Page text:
A final rendition or two of ‘Moon River’, including a very camp ‘Cha Cha’ version brings this glittering little album to a close. I can quite honestly say it’s a bit of a joy and it makes me want to seek out more music of this period… I’ve a load of Williams’ music from similar ‘screwball’ romances, comedies and alike, so I think I’ll dust them off. Time to re-embrace my copy of The Pink Panther as well I think… Kudos to Harkit Records though for making this music available; notes by Randall Larson are, as always, informative and expertly written, while the packaging – replete with faux crystals in the spine casing – is creatively considered.
Now to Silva’s release of Gustavo Santaolalla’s Biutiful, his latest collaboration with visionary director Alejandro Gonzalez Inarritu. Following on from the likes of Amores Perros, 21 Grams and Babel, Biutiful stars Javier Bardem as a dying man with a shady past who wishes to redeem himself before death claims him.
Music appears to be of great importance to Inarritu and like their previous films, Santaolalla was involved from an early stage. Indeed for Biutiful the composer researched the styles of music that might work and went so far as to record tracks before the film’s production was complete. According to the director, some 150 tracks were created, not all ending up in the finished film as you’d imagine. In fact some of the early ideas thought to be what they needed, ended up not working at all with the film and a whole different approach was undertaken. As a result the two discs of the soundtrack album represent both the original soundtrack of cues heard in the film, with the second disc (called ‘Almost Biutiful’) carrying a selection of the otherwise worthy pieces that didn’t make it. A nice touch.
The music then, like all of the Inarritu/Santaolalla productions is a diverse collection really, with the composer’s original music – as usual based on guitars and ethnic instrumentation. This composer looks to eastern and African music for some of his inspiration, as well as his latin roots. Some of the early selection isn’t easy listening, the cues being quite stark and imposing, contrasting greatly to later cues of some beauty. The finale of the first disc is a gorgeous rendering of Ravel’s Piano Concerto in G (aka 2 Adagio Assai) performed by Zoltan Kocsis, Ivan Fischer and the Budapest Festival Orhestra; truly ‘Biutiful’.
The second disc, with its ponderous pre-production musings intact offer again a variety of ideas. ‘Seedz’ has an overtly African flavour, while the likes of ‘Maler’ and ‘Davis’ are hypnotic and engaging, the former arranged by Osvaldo Golijov. ‘Tin Can Gitar’ is certainly the most unusual entry, with its oddly entrancing repetitive metallic sound, while ‘Elegaic’ – the closing track - is a piece for piano, reverberating and pensive.
Another Silva album to land on my desk in recent weeks was something of a surprise. ‘The Symphonic Celtic Album’ should probably be called ‘The Symphonic Celtic Film Music Album’ given that that is exactly what it is, bar one track… A gathering then of some of film’s quintessential Celtic musical motifs, some obvious, others spurious… It is though a pleasant listening experience, with Carter Burwell’s Miller’s Crossing opening the selection and Sean O’Riada’s ‘Women of Ireland’, used in Barry Lyndon, one of the truly Celtic offerings. The likes of Horner’s Braveheart and Titanic, Williams’ Far And Away and Burwell’s Rob Roy are the meat of the piece, while two selections from Shore’s Lord of the Rings: The Fellowship of the Ring are given an Emerald glow thanks to the presence of Enya’s ‘May It Be’ in the first instance and the Celtic-flavour of the Hobbiton music I suppose.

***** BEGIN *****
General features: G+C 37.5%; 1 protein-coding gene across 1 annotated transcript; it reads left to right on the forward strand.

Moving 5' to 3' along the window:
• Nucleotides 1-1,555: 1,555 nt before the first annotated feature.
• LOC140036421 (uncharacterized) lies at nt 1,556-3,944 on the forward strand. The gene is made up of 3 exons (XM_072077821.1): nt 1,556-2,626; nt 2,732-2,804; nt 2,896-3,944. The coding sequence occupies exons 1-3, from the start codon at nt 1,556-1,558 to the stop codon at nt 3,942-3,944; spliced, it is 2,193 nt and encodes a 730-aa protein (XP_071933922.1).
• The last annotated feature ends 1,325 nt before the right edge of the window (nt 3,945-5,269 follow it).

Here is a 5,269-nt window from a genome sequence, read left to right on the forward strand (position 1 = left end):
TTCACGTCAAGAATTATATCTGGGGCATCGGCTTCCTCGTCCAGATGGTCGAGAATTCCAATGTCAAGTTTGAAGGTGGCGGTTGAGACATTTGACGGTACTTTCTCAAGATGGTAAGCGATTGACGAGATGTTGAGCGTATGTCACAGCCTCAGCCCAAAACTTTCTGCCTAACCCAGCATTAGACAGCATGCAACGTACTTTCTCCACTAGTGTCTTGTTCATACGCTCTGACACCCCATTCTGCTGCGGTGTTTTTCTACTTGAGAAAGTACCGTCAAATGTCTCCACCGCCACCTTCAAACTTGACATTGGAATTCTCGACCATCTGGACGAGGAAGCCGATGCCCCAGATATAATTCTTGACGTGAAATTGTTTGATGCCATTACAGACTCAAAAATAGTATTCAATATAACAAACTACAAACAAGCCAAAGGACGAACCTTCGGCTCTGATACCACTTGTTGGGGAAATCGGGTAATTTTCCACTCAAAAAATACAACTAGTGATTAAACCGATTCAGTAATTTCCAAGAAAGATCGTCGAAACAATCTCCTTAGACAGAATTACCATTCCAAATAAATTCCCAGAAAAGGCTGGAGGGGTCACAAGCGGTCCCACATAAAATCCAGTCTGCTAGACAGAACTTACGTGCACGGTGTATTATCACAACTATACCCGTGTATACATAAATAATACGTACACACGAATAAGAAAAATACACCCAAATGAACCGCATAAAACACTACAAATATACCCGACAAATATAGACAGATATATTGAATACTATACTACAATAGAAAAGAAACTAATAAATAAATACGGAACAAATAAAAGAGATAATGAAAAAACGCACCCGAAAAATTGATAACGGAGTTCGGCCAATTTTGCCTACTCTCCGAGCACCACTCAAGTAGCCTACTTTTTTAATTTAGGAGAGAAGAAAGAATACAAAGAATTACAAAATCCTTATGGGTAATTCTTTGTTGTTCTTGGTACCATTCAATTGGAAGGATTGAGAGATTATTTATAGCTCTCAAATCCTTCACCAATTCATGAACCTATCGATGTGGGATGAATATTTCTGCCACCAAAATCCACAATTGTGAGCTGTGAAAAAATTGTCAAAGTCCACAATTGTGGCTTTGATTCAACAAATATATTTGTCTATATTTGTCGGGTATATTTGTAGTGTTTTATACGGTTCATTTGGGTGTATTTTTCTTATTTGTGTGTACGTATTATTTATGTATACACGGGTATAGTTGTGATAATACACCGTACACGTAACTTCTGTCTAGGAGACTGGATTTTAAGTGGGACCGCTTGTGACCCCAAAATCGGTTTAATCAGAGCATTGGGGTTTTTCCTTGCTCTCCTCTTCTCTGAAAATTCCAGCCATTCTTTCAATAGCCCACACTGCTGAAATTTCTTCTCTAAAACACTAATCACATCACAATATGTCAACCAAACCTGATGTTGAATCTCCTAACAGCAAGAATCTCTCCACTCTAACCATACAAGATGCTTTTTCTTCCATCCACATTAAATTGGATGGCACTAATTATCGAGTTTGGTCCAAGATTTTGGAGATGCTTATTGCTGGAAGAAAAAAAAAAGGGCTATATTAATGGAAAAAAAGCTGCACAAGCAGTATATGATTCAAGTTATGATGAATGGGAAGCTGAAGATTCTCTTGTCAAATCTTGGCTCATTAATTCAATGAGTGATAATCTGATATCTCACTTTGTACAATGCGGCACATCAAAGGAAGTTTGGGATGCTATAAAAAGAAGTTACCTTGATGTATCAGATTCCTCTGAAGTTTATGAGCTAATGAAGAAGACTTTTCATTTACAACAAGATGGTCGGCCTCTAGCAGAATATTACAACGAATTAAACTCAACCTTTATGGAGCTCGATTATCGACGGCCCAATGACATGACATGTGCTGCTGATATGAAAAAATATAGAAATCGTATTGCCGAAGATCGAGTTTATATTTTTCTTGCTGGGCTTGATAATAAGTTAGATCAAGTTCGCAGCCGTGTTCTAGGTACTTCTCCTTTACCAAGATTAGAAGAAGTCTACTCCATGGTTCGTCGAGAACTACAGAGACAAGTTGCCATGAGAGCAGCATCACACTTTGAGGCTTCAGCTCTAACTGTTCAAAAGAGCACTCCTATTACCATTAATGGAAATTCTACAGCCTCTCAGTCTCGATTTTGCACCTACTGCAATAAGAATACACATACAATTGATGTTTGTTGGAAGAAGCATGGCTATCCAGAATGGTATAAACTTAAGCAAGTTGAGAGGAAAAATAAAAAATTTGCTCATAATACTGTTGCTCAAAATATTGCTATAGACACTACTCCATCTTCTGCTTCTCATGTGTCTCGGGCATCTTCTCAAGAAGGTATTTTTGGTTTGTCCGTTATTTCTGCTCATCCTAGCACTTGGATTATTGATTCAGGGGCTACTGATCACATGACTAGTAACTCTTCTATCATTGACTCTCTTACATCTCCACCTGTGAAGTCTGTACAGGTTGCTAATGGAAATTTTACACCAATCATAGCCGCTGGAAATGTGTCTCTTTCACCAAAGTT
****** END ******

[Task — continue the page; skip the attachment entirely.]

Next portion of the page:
I may be missing something, but Trevor Jones’ The Last of the Mohicans and Newman’s The Shawshank Redemption, are only faintly Celtic in their general hue, while the inclusion of ‘Now We Are Free’ from Gladiator is just filler surely… It was set in Rome, he was a ‘Spaniard’ and… need I go on? Anyway, it’s still a fine piece of music.
Victor Young’s The Quiet Man and Michael Kamen’s Highlander complete the package, though the likes of Jarre’s Ryan’s Daughter might have been a welcome addition, not to mention Horner’s The Devil’s Own. Obviously these things depend very much on what’s in the Silva catalogue to begin with and to be fair to them they haven’t done badly at all with this album. It’s all listenable stuff… Not sure I can forgive the glaring mistake in the sleeve note though, where Howard Shore is credited with Braveheart… Woops. Oh and the album ends with Bill Whelan’s ‘Riverdance’… not in a film, as far as I know? But it’s a cracking piece an anthem if you like to all things Celtic. And why not.
Finally James Horner’s Testament was a welcome release from Film Score Monthly recently and while it’s a short album – just a little over half an hour – it’s worth it. His take on the morbid, but dramatic family tale of life after a nuclear holocaust is quite simply moving and beautifully achieved. With a small ensemble, Horner weaves emotive lines of music for solo, duo and trio, including woodwinds and an imposing French horn. The brief vignettes on the album, plus a couple of pieces by Mozart make for a short but wholly satisfying experience, proving Horner’s ability to move with the simplest of means. This is a must have CD for any Horner collector.
Breakfast at Tiffany’s is available from Harkit Records – www.harkitrecords.com – while both Biutiful and The Symphonic Celtic album are available on CD or to download from www.silvascreenmusic.com. Testament can be found at www.screenarchives.com, along with all the other fine releases from FSM and more besides. As ever.